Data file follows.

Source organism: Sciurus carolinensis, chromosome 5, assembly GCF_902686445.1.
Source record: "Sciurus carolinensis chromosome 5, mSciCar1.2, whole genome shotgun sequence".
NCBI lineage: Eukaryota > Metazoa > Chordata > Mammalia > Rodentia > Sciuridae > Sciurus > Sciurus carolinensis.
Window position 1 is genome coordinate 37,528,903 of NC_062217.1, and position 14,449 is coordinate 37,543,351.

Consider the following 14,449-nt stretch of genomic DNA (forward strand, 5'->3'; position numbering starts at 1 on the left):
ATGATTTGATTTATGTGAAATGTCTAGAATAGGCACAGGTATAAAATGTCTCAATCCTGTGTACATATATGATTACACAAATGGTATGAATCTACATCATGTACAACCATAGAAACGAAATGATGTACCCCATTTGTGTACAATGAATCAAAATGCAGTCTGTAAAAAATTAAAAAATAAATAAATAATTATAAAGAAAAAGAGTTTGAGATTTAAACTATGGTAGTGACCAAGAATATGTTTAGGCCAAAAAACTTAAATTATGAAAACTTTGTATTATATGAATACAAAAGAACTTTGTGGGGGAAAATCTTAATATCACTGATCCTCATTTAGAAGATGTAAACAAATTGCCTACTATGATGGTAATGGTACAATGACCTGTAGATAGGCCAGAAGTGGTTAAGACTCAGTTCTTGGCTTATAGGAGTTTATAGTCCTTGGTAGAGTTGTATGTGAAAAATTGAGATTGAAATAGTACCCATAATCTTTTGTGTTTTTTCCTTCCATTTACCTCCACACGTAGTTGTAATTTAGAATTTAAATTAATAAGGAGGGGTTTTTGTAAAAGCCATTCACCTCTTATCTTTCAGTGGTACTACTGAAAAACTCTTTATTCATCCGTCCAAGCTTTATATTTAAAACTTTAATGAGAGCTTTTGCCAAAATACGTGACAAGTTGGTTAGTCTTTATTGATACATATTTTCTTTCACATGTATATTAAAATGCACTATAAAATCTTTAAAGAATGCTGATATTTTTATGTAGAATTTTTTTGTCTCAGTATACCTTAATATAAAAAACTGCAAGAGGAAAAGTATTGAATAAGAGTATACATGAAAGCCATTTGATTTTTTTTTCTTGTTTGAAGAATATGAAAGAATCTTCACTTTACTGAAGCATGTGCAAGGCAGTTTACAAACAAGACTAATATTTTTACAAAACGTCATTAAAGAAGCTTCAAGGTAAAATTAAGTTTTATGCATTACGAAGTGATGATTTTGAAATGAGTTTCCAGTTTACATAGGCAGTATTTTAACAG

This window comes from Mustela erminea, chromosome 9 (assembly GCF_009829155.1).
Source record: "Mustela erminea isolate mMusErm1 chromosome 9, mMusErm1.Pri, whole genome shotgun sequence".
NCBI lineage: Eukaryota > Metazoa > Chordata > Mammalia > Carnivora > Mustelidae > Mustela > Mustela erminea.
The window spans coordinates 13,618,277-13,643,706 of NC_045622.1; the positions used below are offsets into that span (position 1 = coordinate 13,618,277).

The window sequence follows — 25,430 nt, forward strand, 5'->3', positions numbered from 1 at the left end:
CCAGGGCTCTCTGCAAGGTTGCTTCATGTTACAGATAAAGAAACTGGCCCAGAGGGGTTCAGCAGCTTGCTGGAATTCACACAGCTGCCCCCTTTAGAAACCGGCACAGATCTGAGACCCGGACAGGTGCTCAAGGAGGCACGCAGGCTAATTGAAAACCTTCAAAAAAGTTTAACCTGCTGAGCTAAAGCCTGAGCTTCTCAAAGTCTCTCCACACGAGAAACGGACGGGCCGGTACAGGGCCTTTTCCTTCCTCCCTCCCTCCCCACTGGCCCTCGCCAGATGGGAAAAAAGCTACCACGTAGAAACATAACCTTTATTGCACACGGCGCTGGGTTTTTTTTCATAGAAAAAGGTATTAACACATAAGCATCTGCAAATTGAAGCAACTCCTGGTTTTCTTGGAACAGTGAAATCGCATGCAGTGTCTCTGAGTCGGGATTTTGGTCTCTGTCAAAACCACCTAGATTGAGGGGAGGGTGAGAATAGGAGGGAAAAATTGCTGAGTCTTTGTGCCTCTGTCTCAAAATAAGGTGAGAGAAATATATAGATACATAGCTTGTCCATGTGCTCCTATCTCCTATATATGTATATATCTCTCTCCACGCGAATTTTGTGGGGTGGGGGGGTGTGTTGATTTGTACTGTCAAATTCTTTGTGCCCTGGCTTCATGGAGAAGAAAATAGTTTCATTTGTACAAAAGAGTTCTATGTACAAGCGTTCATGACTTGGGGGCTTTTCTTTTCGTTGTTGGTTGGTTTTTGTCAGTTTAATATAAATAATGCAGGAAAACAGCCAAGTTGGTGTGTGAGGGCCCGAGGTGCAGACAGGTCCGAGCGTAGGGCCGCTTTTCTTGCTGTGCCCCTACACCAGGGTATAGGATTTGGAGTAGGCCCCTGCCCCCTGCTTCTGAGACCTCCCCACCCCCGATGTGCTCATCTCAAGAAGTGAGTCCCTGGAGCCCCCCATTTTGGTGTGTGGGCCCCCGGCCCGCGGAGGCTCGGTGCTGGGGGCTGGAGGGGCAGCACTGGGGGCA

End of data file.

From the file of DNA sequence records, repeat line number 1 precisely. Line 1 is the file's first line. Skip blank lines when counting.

Source organism: Sciurus carolinensis, chromosome 5, assembly GCF_902686445.1.